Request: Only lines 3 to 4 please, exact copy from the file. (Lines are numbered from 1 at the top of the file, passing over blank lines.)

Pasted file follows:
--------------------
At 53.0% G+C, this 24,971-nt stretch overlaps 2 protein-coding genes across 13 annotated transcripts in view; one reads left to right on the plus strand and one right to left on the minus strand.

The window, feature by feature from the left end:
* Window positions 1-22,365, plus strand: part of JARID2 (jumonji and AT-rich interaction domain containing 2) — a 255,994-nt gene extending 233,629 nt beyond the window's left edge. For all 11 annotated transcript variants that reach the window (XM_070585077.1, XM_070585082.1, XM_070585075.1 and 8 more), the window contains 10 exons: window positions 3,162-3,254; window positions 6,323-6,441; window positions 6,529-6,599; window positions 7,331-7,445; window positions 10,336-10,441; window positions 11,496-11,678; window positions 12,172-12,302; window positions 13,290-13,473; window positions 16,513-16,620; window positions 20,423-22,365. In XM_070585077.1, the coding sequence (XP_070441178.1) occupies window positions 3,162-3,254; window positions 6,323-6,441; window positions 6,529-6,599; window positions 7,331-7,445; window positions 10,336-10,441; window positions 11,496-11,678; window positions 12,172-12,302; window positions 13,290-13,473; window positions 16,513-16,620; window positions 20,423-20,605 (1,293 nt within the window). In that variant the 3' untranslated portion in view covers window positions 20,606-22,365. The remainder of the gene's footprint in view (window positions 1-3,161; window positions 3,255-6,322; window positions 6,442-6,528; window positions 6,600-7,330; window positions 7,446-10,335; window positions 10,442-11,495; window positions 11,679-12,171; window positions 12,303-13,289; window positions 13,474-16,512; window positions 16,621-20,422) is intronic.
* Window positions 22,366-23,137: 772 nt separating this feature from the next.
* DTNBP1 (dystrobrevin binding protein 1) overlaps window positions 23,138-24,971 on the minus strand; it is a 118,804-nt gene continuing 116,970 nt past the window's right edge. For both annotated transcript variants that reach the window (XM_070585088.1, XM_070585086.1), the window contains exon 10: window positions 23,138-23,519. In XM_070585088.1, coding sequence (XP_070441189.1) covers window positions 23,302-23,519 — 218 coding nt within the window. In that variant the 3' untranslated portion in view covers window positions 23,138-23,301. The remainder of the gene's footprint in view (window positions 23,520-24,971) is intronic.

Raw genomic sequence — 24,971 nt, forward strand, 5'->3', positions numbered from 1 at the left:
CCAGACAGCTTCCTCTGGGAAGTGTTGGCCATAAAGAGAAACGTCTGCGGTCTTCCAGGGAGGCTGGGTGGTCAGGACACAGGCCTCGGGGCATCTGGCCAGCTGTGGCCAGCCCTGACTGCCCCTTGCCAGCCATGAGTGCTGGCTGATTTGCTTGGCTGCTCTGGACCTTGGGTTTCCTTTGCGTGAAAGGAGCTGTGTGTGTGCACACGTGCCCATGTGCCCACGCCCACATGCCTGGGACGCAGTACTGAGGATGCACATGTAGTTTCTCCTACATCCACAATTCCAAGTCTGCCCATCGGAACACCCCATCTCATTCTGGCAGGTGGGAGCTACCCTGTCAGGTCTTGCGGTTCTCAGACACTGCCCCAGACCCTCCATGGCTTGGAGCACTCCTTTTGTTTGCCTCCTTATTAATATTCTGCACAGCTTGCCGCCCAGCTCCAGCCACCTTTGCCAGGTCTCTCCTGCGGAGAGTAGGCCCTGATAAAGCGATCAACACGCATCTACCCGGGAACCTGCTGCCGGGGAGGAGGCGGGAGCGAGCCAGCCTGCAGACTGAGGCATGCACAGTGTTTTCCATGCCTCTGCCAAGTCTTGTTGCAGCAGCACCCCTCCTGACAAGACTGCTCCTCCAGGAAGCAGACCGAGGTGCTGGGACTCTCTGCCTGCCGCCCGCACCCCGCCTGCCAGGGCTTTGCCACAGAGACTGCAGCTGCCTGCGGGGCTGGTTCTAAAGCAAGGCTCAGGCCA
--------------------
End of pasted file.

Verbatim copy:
* Window positions 1-22,365, plus strand: part of JARID2 (jumonji and AT-rich interaction domain containing 2) — a 255,994-nt gene extending 233,629 nt beyond the window's left edge. For all 11 annotated transcript variants that reach the window (XM_070585077.1, XM_070585082.1, XM_070585075.1 and 8 more), the window contains 10 exons: window positions 3,162-3,254; window positions 6,323-6,441; window positions 6,529-6,599; window positions 7,331-7,445; window positions 10,336-10,441; window positions 11,496-11,678; window positions 12,172-12,302; window positions 13,290-13,473; window positions 16,513-16,620; window positions 20,423-22,365. In XM_070585077.1, the coding sequence (XP_070441178.1) occupies window positions 3,162-3,254; window positions 6,323-6,441; window positions 6,529-6,599; window positions 7,331-7,445; window positions 10,336-10,441; window positions 11,496-11,678; window positions 12,172-12,302; window positions 13,290-13,473; window positions 16,513-16,620; window positions 20,423-20,605 (1,293 nt within the window). In that variant the 3' untranslated portion in view covers window positions 20,606-22,365. The remainder of the gene's footprint in view (window positions 1-3,161; window positions 3,255-6,322; window positions 6,442-6,528; window positions 6,600-7,330; window positions 7,446-10,335; window positions 10,442-11,495; window positions 11,679-12,171; window positions 12,303-13,289; window positions 13,474-16,512; window positions 16,621-20,422) is intronic.
* Window positions 22,366-23,137: 772 nt separating this feature from the next.